It’s obviously incredibly important to take good care of your eyes, particularly as we get older and eye problems and diseases become more likely. In this post we’ll take a quick look at some of the ways you can maintain your eye health, helping you look after your vision (and your family’s) for years to come.
One of the first things to think about when it comes to eye health is nutrition, which has been established to play a crucial role in the condition of your eyes. Research suggests that certain antioxidants and nutrients can reduce the risk of common eye diseases such as AMD (age-related macular degeneration) and cataracts, as well as protecting against blindness. Vitamin A, Vitamin C, Vitamin E and Omega-3 have all been shown to help the eyes in a number of ways, from preventing glaucoma to protecting against macular damage.
Scheduling regular eye exams is also crucial to maintaining visual acuity, and this should be done regardless of age. Eye exams are not only useful for providing you with glasses when you need them, but they can spot eye diseases and macular degeneration early, helping ensure you get the best possible treatment should you need it.
Wearing sunglasses when you’re outside is also hugely important, for both you and your family. Of course sunglasses should be worn in the summer months, but they’re also important in the colder months too, as UV damage can occur even on cloudy or overcast days. You need to ensure the sunglasses you use offer 100% UV protection – this should be available on both branded designer frames and cheaper non-branded frames. So whether you wear Oliver Peoples sunglasses or inexpensive supermarket frames, ensure they offer complete protection from UV-A, UV-B and UV-C.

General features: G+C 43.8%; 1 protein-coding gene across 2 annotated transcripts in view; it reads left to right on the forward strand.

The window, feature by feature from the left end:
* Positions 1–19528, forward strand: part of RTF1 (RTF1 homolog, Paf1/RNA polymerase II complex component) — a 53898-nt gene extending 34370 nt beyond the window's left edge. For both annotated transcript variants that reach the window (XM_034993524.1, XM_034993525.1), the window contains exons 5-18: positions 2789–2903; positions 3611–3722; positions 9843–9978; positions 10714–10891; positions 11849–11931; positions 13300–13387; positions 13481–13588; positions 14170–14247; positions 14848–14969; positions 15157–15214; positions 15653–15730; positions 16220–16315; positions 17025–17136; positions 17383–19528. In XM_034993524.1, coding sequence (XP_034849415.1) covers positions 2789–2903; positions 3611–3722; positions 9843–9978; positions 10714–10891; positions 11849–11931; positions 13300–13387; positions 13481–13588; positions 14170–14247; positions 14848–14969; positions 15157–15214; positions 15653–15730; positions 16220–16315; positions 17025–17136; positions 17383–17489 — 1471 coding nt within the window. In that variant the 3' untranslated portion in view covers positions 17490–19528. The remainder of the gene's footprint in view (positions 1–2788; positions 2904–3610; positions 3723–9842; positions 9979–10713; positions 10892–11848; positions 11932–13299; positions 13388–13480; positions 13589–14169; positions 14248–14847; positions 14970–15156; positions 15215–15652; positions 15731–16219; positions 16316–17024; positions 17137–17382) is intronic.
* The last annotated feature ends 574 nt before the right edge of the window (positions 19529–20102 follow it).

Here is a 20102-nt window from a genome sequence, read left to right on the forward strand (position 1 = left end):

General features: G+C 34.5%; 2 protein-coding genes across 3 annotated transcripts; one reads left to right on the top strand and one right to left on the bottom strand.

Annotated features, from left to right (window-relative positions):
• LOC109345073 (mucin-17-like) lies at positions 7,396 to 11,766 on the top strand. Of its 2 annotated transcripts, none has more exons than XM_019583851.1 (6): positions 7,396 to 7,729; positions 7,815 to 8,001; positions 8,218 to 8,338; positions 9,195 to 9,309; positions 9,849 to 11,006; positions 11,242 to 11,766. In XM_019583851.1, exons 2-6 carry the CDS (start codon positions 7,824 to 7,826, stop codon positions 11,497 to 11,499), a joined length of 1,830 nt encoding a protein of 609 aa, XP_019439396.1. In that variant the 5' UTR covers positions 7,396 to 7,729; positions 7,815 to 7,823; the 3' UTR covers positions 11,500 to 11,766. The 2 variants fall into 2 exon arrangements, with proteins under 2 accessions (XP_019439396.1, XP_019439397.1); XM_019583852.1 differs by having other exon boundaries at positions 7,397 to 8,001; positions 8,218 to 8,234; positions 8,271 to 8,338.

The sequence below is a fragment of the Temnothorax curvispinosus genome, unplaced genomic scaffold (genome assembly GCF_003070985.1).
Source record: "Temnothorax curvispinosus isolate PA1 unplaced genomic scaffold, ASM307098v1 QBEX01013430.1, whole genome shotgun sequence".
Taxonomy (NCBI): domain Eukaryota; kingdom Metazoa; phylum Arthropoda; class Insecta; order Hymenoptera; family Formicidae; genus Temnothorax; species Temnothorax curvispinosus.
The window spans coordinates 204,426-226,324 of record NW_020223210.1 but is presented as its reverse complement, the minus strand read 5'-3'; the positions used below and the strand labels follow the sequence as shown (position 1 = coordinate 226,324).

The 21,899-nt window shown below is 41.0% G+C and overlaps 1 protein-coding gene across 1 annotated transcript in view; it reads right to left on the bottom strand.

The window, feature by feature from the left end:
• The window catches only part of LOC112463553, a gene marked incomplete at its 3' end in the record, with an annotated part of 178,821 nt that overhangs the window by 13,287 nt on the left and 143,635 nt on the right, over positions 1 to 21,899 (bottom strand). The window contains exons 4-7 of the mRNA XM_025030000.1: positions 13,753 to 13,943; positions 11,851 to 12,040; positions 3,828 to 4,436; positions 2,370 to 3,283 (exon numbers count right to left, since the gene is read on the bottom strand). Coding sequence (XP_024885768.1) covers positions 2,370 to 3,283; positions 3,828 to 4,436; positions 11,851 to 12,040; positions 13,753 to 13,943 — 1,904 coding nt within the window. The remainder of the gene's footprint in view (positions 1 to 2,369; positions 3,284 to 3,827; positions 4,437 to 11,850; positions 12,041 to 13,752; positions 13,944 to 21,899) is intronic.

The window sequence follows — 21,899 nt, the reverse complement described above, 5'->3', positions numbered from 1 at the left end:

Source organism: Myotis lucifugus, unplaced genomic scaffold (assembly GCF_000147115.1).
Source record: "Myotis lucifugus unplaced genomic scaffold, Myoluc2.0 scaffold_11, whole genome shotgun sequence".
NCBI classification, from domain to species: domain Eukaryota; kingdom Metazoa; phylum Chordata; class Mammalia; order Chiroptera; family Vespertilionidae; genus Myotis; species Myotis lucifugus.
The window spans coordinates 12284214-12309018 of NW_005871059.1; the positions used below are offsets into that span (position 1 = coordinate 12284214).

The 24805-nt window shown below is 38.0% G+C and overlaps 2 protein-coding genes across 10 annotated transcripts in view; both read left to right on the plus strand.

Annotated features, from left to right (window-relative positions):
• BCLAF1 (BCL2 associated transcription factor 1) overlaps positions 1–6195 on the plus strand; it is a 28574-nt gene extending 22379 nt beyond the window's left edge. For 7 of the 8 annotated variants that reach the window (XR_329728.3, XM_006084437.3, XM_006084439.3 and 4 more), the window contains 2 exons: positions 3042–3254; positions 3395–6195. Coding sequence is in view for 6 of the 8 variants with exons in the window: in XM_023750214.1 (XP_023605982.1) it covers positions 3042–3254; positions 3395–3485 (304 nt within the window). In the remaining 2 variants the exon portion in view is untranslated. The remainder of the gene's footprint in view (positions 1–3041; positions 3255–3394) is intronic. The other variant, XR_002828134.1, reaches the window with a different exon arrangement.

You should also drink plenty of water, which will help keep your body generally healthy and will also benefit your eyes and vision. Similarly, you should get plenty of exercise, which can also contribute to overall eye health.
If you use a computer regularly, ensure you rest your eyes briefly every 2-3 minutes to avoid eye strain and headaches. This can be as simple as just looking at something in the distance for a couple of seconds, allowing your eyes to refocus and helping prevent the damage associated with long term computer use.